Army Wants Bradley Replacement to Vastly Outgun the Enemy

Army concept art from January 2018 shows possibilities for a Next-Generation Ground Combat Vehicle. (Image courtesy officer of the Deputy Assistant Secretary of the Army for Research and Technology)
Army concept art from January 2018 shows possibilities for a Next-Generation Ground Combat Vehicle. (Image courtesy officer of the Deputy Assistant Secretary of the Army for Research and Technology)

The Army's replacement for the Cold-War era Bradley fighting vehicle will likely field a main armament that's far more potent than the Bradley's 25 millimeter cannon.

Current combat vehicles owned by peer competitors include the Russian BMP3, which features a 100 mm main gun. And "104 countries have the 30 mm," said Brig. Gen. Ross Coffman, director of the Next Generation Combat Vehicle Cross-Functional Team.

"If we want next-generation, I personally do not want to modernize to parity; it makes no sense," Coffman told an audience last week at the 2018 Association of the United States Army's Annual Meeting and Exposition. "We must modernize to establish standoff; our soldiers deserve standoff."

The Army has prioritized replacing its Bradley Fighting Vehicle and hopes to field the first unit with the Optionally Manned Combat Vehicle beginning in 2025, Coffman said, adding that the replacement for the M1 Abrams will come in "distant years."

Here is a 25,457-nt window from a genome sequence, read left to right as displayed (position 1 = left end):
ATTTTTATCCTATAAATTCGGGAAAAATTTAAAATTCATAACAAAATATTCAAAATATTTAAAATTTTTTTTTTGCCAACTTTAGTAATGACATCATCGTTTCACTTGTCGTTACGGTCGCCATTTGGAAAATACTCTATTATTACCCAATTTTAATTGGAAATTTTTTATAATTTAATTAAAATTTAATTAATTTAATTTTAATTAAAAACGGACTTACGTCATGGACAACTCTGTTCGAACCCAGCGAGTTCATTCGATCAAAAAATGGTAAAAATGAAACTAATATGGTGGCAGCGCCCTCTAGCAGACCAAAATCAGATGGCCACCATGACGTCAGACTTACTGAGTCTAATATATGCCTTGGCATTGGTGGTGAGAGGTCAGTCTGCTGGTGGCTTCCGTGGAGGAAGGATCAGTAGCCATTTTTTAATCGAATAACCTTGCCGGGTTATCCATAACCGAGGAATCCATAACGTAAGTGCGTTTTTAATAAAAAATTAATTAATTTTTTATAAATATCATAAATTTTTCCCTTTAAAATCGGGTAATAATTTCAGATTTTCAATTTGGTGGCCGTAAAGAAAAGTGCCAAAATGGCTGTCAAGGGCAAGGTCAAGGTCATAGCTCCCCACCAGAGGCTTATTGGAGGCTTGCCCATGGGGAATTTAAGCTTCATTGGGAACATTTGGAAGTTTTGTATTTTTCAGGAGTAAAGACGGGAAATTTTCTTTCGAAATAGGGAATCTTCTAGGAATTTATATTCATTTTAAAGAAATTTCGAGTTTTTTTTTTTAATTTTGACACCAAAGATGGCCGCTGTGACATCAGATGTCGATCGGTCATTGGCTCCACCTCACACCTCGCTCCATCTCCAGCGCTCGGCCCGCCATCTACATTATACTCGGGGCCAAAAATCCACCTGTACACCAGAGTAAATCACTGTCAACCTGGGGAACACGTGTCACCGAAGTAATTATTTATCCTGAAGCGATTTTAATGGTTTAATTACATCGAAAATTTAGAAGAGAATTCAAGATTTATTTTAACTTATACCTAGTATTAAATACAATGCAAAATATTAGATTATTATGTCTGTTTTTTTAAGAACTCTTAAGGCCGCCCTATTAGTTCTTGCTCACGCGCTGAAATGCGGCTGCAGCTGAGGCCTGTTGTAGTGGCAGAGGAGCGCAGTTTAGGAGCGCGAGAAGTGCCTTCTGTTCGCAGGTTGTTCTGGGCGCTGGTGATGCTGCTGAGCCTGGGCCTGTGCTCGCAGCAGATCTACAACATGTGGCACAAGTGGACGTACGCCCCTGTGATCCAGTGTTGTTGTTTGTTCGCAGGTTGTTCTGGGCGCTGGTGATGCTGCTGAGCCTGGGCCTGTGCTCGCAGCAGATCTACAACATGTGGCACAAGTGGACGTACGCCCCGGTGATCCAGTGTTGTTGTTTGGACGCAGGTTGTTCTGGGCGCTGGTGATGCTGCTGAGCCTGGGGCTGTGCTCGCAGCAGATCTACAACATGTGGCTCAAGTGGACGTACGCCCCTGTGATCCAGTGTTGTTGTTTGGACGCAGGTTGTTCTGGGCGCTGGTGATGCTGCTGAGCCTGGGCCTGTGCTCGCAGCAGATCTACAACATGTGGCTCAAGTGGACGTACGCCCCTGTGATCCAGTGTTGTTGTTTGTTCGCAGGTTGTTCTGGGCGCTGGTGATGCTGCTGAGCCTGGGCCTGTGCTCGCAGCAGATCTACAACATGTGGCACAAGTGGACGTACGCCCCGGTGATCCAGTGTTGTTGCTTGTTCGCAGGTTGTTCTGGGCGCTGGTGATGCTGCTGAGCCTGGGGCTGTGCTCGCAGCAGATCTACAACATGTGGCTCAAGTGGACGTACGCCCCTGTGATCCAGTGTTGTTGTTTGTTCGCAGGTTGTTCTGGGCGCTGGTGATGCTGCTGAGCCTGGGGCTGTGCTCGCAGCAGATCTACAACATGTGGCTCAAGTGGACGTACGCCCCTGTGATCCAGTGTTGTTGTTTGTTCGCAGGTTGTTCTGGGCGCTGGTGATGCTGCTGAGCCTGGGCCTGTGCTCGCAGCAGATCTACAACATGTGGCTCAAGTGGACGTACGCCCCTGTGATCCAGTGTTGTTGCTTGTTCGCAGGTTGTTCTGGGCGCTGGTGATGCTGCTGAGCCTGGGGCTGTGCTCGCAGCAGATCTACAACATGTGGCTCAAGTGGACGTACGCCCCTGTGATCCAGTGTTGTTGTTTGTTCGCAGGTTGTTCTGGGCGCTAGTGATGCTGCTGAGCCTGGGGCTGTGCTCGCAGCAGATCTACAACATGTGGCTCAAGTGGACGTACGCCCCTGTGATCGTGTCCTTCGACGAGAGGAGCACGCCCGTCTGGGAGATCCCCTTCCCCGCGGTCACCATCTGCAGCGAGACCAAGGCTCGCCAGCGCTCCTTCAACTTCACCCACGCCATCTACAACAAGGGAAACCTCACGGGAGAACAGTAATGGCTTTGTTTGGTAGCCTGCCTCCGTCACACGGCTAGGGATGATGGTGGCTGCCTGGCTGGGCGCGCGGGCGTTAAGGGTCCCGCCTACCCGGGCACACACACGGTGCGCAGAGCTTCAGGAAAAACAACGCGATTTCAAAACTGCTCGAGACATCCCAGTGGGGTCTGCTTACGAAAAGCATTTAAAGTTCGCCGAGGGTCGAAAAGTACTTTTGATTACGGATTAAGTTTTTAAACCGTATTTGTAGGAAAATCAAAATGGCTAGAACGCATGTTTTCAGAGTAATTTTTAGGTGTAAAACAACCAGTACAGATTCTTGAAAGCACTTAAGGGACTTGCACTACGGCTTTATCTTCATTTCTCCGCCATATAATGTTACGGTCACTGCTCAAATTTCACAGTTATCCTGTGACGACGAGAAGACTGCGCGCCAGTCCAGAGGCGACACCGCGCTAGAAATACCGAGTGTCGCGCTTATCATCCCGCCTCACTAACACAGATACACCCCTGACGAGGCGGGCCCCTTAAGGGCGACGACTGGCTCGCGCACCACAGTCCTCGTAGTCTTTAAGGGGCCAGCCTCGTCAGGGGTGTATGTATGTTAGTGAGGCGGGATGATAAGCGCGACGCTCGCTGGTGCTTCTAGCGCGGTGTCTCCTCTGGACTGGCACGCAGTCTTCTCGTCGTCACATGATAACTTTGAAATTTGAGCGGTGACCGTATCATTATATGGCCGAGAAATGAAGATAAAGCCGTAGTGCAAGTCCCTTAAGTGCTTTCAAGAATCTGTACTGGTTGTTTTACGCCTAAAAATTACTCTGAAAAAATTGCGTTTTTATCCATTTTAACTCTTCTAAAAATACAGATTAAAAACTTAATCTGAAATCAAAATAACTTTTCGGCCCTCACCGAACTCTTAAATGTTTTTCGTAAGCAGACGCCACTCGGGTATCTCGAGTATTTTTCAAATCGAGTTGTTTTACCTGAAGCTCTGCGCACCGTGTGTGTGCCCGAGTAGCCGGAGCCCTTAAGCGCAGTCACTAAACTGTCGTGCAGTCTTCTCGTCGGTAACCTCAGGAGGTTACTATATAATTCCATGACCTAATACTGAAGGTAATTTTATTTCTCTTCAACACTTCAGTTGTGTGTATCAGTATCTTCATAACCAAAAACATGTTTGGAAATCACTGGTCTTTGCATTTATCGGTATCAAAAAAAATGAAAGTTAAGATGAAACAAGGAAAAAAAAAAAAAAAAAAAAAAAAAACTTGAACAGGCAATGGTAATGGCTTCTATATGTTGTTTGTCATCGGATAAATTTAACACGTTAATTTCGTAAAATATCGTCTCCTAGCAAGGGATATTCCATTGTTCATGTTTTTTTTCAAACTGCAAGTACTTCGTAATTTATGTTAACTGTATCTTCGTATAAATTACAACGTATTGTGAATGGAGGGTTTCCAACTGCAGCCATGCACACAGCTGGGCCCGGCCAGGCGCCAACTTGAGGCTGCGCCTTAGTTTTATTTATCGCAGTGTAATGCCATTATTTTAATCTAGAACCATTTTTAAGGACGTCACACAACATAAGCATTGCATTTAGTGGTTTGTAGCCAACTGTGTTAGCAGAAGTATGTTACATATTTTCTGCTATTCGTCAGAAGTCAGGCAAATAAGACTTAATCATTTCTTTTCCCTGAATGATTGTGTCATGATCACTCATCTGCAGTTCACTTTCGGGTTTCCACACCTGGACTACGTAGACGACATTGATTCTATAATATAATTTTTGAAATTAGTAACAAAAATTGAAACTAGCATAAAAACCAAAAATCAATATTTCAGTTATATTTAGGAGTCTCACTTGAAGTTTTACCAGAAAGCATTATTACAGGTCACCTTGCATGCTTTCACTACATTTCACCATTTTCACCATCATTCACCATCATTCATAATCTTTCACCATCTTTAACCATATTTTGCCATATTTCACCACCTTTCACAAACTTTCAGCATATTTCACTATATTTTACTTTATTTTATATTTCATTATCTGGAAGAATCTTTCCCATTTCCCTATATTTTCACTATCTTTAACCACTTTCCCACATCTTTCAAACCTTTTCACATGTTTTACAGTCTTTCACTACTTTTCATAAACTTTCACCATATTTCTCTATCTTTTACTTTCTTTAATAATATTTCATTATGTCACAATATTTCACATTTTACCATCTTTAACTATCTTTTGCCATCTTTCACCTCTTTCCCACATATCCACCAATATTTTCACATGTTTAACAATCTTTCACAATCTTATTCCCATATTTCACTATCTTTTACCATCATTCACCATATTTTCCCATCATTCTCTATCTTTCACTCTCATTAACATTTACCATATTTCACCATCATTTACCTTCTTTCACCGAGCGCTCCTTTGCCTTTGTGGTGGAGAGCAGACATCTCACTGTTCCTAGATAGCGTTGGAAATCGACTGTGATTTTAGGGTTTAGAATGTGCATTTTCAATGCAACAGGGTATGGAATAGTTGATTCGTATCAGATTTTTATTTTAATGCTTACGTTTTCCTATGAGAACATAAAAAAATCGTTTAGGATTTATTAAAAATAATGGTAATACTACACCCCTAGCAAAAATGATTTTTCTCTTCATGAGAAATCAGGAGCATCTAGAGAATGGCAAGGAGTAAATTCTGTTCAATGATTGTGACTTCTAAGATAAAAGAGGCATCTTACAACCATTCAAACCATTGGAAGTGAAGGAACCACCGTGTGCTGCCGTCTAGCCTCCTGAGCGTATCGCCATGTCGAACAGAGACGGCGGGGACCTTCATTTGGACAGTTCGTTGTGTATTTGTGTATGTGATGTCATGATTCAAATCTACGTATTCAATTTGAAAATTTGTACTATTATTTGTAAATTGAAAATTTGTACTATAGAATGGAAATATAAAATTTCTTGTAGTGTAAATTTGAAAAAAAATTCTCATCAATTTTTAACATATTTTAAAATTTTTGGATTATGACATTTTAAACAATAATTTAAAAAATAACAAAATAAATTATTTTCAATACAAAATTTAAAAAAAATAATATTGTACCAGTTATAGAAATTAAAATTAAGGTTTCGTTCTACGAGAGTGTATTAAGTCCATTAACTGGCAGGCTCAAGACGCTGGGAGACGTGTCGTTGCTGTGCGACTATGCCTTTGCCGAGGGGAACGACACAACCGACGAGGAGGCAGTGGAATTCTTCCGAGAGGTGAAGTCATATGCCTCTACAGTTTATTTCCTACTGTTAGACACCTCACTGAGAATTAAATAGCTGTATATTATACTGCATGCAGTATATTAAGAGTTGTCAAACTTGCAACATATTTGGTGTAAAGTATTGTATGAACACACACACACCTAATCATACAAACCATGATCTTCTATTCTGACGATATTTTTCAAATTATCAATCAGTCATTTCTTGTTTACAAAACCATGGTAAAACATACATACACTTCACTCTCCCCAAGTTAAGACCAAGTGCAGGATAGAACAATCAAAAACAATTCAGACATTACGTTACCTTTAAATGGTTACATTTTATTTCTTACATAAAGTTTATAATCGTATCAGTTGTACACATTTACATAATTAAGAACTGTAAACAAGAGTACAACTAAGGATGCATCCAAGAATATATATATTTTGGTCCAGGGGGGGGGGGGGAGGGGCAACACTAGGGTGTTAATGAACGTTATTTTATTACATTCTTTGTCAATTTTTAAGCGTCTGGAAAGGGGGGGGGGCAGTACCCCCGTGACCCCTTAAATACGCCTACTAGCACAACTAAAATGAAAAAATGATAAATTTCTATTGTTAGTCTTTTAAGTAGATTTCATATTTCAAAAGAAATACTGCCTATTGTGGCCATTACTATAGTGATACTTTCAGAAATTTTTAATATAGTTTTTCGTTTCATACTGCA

"The M1 tank still has a lot of upgrades that it is capable of putting on board, but the Bradley is at [the end of] its life," Coffman said. "The bottom line is, anything is on the table. We want industry feedback for decisive lethality; if that is run by a flux capacitor, hovers and has a ray gun, and we can make that work at a reasonable cost, absolutely."

The Army continues to plan industry days to learn from defense firms "what is in the realm of the possible, so we can make a decision on firm requirements moving forward," Coffman said. "The technology may not be there, but we must maintain the ability to upgrade our equipment in a dynamic fashion to always have standoff against our enemy."

Coffman added that experimenting and prototyping, once started, will not end.

"It's a continuous line because, as we field the new vehicles, we want to continue to roll in those technologies that we can afford," he said. "Because, as I said, we cannot modernize to parity, and our potential enemies are going to try to catch up."

Army leaders plan to make a decision in 2023 on whether the service wants to develop a future tank, Coffman said.

"I did not say replace the M1 tank," Coffman said. "What is going to be our decisive lethality platform? That is what is very, very important to us is to have that capability; it doesn't have to be a tank. It just has to be decisive and lethal."

-- Matthew Cox can be reached at matthew.cox@military.com.

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